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Establishment of a co-culture system to study the interactions between major immune effector cells and hepatocellular carcinoma
Establishment of a co-culture system to study the interactions between major immune effector cells and hepatocellular carcinoma
The immune system plays an essential role in protecting humans from cancer, especially the major immune effector cells such as CD8+ T lymphocytes and NK cells. In recent years, immunotherapy has developed greatly, especially with regard to checkpoint blockade and cellular therapies. As the fourth leading cause of cancer death, hepatocellular carcinoma (HCC) is of public health concern. Surgery remains the most effective method for treating HCC, but immunotherapy has become a hotspot in the management of refractory and recurrent HCC and might therefore serve as adjuvant treatment in the future. However, the interactions between major immune effector cells and HCC cells and related mechanisms remain unclear which is quite essential to the study of immunotherapy for HCC. To date, there are insufficient studies describing the direct cell-cell interactions with an appropriate model in a physiologically and clinically relevant manner. In our research work, a detailed co-culture system was set up with primary HCC cells and autologous tumor infiltrating lymphocytes (TILs) by establishing co-culture of HCC cell line and PBMC initially, to study the direct interactions between major immune effector cells and HCC cells. First, a systematic review was conducted to assess the interactions between HCC cells and CD8+ T lymphocytes as well as NK cells. It was found that most of these studies use cell line and PBMC as co-cultured cell source. There’s no study conducting co-culture with primary HCC cells and TILs to investigate the interactions between HCC cells and major immune effector cells. The co-culture system we established with primary HCC cells and TILs holds the potential to give a more complete picture of the immune response against HCC. In the co-culture of HepG2 and PBMC with target: effect (T:E) ratio of 1:10, no obvious difference is detected between mono-cultured group and co-cultured group regarding the viability of HCC cells (mono-H-24h vs. co-H-24h: 77.20 ± 16.13% vs. 76.97 ± 13.84%, p=0.997). Compared to mono-cultured group, the degranulation of CD8+ T96 lymphocytes and NK cells in co-cultured group increased to some extent but without statistical significance (mono-CTL-24h vs. co-CTL-24h: 1.10 ± 0.95% vs. 7.03 ± 3.47%, p=0.101; mono-NK-24h vs. co-NK-24h: 0.90 ± 0.89% vs. 9.83 ± 6.73%, p=0.259). In the co-culture of HepG2 and PBMC with T:E ratio of 1:25, compared to mono-cultured group, the viability of HCC cells in co-cultured group declines obviously (mono-H-24h vs. co-H-24h: 74.70 ± 10.28% vs. 65.10 ± 10.61%, p=0.020). The degranulation of CD8+ T lymphocytes and NK cells in co-cultured group increased significantly (mono-CTL-24h vs. co-CTL-24h: 3.50 ± 1.50% vs. 19.80 ± 0.44%, p=0.005; mono-NK-24h vs. co-NK-24h: 5.53 ± 6.21% vs. 27.40 ± 3.66%, p=0.042). From the results mentioned above, we can conclude that HCC cells could activate major immune effector cells into degranulation state, and activated major immune effector cells could in turn kill or inhibit the viability of HCC cells. The T: E ratio must be bigger enough to got positive results. In the co-culture of primary HCC cells and TILs, no difference was found regarding cytotoxicity and degranulation (mono-HCC-24h vs. co-HCC-24h: 94.40 ± 5.20% vs. 95.47 ± 0.74%, p=0.930; mono-CTL-24h vs. co-CTL-24h: 10.43 ± 5.73% vs. 12.13 ± 2.99%, p=0.569; mono-NK-24h vs. co-NK-24h: 39.10 ± 28.14% vs. 55.80 ± 14.05%, p=0.934). Several possible reasons maybe involved, but the most obvious reason may lie in the dysfunction of major immune effector cells resulted from tumor microenvironment in HCC patients. Taken together, a novel direct contact co-culture (DCC) system with primary HCC cells and TILs has been established in this study. The DCC system could study the direct interactions between major immune effector cells and HCC cells in a physiologically and clinically relevant manner. It can be used as a powerful tool to study the mechanisms related to the target/effector cell interactions and provide more evidence for HCC relevant immunotherapy.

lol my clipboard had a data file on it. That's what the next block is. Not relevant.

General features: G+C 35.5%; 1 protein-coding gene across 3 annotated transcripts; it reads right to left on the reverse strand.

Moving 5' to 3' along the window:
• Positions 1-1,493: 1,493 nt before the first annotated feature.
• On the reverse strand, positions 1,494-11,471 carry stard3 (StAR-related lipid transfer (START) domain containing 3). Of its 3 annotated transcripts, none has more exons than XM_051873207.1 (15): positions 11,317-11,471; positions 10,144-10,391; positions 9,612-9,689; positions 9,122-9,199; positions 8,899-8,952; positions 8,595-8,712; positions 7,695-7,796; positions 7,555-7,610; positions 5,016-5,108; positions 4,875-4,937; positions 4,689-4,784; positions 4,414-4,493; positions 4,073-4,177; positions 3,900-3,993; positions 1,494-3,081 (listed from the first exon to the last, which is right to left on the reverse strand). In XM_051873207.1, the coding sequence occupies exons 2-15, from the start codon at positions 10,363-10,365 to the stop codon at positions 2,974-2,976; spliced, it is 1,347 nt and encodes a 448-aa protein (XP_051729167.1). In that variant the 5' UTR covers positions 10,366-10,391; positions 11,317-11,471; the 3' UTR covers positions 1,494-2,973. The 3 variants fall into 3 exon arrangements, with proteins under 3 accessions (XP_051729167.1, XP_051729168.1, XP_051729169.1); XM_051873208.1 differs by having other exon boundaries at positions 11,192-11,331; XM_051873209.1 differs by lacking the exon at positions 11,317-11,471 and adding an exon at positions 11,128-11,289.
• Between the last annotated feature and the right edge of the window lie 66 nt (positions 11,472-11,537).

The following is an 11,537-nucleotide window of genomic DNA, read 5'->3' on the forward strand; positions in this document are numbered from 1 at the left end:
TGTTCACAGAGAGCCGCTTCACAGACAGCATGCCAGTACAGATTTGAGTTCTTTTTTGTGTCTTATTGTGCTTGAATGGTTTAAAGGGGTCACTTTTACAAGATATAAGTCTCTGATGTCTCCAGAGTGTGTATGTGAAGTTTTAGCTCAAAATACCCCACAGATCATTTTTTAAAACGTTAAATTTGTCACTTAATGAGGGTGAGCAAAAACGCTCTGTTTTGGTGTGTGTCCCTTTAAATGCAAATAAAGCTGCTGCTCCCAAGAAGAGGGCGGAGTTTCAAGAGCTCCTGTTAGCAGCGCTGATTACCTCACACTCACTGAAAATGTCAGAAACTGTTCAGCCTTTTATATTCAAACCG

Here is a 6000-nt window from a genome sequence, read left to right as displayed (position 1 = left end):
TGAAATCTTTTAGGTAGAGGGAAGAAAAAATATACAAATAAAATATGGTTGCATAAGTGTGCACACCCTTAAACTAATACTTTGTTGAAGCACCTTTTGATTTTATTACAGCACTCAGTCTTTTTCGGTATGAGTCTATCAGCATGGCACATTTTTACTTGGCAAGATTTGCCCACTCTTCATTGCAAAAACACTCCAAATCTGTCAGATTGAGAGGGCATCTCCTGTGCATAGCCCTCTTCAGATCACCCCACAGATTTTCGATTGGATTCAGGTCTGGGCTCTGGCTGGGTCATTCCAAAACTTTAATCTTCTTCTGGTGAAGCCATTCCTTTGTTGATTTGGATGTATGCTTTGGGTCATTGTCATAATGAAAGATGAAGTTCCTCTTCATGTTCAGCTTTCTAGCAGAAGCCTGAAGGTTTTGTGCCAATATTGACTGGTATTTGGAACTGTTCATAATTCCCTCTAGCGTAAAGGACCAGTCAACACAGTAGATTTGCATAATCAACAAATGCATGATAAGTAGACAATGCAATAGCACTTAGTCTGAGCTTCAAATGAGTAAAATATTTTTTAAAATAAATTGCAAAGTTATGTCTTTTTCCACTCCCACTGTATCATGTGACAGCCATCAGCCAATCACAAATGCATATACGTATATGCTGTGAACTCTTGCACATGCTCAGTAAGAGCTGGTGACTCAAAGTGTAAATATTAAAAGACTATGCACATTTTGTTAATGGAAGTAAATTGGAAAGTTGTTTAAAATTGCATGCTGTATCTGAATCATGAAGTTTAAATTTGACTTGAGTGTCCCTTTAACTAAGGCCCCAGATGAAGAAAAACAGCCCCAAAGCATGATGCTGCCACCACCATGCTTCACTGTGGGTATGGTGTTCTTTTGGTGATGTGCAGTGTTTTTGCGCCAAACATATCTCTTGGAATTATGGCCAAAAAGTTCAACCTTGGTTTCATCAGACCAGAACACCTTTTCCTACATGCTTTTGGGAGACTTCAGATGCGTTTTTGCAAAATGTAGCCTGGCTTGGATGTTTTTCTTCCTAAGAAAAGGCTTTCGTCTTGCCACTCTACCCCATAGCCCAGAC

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Li, Xiaokang